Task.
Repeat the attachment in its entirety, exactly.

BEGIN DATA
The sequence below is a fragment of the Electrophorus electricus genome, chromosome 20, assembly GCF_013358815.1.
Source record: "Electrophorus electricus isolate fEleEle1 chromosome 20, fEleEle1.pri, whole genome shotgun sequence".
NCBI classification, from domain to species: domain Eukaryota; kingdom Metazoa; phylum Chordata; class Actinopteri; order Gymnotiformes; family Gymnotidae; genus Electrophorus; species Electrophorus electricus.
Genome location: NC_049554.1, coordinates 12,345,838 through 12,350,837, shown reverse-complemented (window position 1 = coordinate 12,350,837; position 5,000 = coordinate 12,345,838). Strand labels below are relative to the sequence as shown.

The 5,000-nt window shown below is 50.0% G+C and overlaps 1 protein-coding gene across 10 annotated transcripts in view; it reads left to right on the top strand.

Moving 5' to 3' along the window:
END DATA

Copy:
The sequence below is a fragment of the Electrophorus electricus genome, chromosome 20, assembly GCF_013358815.1.
Source record: "Electrophorus electricus isolate fEleEle1 chromosome 20, fEleEle1.pri, whole genome shotgun sequence".
NCBI classification, from domain to species: domain Eukaryota; kingdom Metazoa; phylum Chordata; class Actinopteri; order Gymnotiformes; family Gymnotidae; genus Electrophorus; species Electrophorus electricus.
Genome location: NC_049554.1, coordinates 12,345,838 through 12,350,837, shown reverse-complemented (window position 1 = coordinate 12,350,837; position 5,000 = coordinate 12,345,838). Strand labels below are relative to the sequence as shown.

The 5,000-nt window shown below is 50.0% G+C and overlaps 1 protein-coding gene across 10 annotated transcripts in view; it reads left to right on the top strand.

Moving 5' to 3' along the window: